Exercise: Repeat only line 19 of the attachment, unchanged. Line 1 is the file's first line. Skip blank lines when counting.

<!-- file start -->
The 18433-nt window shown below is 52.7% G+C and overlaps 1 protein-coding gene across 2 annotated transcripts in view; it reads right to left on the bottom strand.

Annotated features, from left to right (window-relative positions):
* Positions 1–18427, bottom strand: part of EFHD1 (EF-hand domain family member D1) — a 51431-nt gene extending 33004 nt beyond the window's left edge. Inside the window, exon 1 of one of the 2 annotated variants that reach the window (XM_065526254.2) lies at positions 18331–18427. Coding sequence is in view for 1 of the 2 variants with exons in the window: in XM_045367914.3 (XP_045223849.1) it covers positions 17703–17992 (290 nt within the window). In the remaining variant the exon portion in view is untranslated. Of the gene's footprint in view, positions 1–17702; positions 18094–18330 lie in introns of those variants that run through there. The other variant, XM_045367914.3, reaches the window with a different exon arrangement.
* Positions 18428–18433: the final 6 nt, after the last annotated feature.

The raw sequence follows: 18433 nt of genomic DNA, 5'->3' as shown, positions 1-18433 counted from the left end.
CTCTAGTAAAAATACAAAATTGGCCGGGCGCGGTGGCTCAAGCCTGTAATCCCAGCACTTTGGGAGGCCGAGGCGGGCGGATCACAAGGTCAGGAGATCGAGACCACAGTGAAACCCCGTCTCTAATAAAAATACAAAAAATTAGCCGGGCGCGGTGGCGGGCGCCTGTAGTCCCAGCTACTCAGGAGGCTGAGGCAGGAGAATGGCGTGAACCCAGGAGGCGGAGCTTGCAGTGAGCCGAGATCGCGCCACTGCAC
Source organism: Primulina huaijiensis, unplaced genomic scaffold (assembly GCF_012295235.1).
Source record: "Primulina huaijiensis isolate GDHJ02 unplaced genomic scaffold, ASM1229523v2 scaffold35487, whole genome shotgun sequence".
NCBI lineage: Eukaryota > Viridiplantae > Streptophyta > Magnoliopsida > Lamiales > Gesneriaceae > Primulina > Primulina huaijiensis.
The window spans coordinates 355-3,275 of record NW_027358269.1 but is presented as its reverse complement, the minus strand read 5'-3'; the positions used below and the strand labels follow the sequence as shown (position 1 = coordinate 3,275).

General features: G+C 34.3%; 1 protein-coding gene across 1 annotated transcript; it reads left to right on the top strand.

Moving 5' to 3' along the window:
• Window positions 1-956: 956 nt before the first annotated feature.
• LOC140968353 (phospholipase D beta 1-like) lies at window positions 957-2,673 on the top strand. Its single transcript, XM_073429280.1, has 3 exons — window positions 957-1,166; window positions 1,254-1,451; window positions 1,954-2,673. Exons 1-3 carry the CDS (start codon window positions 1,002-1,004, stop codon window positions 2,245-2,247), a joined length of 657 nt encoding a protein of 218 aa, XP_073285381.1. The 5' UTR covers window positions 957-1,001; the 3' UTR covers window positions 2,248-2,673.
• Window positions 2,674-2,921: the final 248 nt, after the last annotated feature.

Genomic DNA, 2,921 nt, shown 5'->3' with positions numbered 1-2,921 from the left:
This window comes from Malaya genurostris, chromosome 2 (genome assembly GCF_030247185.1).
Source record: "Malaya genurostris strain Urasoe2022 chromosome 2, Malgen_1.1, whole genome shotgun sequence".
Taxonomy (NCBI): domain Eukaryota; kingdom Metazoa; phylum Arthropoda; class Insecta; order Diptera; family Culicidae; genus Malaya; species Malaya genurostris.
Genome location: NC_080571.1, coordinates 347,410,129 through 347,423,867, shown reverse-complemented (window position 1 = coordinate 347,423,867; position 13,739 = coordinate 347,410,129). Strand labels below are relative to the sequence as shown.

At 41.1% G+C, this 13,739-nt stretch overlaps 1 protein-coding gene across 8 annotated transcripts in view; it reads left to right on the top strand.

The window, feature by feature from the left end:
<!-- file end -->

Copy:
Taxonomy (NCBI): domain Eukaryota; kingdom Metazoa; phylum Arthropoda; class Insecta; order Diptera; family Culicidae; genus Malaya; species Malaya genurostris.